Tuesday, November 16, 2010
Monterey's famous Seaweed Lady has passed on.
Dr. Isabella "Izzie" Abbott, a trailblazing algae taxonomist who left an indelible mark on Monterey Bay's marine science community, died on Oct. 28 at the age of 91. Abbott is remembered as the world's top expert on central-Pacific algae who, in 1972, became the first female and first minority full professor at Stanford University's biology department. (She was Chinese-Hawaiian.)
"In the 1960s, she was known in the Monterey community as the 'Seaweed Lady' and is the author of Marine Algae of California," says Joe Wible, assistant to Hopkins director Steve Palumbi (who wrote about Abbott in his new book, The Death and Life of Monterey Bay).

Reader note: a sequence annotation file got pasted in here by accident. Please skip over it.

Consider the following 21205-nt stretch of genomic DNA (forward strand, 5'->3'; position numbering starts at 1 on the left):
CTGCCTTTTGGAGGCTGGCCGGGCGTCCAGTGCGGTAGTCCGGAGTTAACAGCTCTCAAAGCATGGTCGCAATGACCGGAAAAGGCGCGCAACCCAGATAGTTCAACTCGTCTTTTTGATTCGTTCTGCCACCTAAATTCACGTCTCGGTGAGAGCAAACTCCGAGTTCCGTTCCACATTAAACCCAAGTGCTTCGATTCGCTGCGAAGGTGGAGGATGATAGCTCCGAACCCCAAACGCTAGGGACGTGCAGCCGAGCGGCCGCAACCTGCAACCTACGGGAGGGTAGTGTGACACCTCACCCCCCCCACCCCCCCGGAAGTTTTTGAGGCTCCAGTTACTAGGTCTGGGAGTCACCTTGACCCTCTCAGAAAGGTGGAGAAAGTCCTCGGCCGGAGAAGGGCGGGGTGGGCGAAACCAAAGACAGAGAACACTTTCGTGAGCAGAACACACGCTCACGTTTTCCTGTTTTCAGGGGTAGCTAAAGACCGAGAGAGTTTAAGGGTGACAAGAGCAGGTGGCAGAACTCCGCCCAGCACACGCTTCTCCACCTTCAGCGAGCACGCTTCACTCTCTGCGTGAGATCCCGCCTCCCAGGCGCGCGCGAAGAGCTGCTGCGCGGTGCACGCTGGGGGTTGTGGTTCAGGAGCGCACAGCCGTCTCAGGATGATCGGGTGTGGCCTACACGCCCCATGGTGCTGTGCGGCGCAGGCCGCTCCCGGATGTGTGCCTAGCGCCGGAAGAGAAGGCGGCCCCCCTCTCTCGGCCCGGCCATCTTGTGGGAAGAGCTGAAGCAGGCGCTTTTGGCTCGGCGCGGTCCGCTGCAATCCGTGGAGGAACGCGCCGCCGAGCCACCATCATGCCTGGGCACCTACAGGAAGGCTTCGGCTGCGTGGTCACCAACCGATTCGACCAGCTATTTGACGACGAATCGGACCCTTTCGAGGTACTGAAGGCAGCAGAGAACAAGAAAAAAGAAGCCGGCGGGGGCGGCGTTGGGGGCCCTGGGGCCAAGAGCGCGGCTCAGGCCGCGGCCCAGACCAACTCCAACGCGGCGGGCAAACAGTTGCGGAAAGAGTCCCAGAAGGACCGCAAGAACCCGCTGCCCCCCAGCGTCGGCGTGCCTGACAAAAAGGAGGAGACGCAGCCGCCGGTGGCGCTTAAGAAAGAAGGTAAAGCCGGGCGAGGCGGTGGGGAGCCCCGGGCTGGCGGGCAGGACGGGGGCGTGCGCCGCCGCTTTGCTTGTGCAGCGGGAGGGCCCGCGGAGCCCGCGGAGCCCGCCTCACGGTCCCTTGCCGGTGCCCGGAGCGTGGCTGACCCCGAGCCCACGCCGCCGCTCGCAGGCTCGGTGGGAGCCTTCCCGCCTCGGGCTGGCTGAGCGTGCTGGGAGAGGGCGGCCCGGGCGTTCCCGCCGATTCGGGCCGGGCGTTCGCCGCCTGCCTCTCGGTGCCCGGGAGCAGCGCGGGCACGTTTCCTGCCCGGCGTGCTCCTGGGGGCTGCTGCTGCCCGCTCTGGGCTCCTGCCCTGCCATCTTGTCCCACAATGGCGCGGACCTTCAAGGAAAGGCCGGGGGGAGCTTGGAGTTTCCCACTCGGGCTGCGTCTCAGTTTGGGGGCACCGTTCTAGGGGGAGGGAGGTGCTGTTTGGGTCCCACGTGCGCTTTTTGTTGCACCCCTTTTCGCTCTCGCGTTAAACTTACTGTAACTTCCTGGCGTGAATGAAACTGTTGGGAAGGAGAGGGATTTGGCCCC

Abbott was on the faculty at Hopkins Marine Station until her retirement in 1982. She then moved back to her native Hawaii, where she began a second career as an ethnobotany professor at the University of Hawaii.
"More than 200 algae owe their discovery and scientific names to Professor Abbott," reads a University of Hawaii announcement. "Several species have been named after her, along with an entire genus—Abbottella, which means 'little Abbott.'"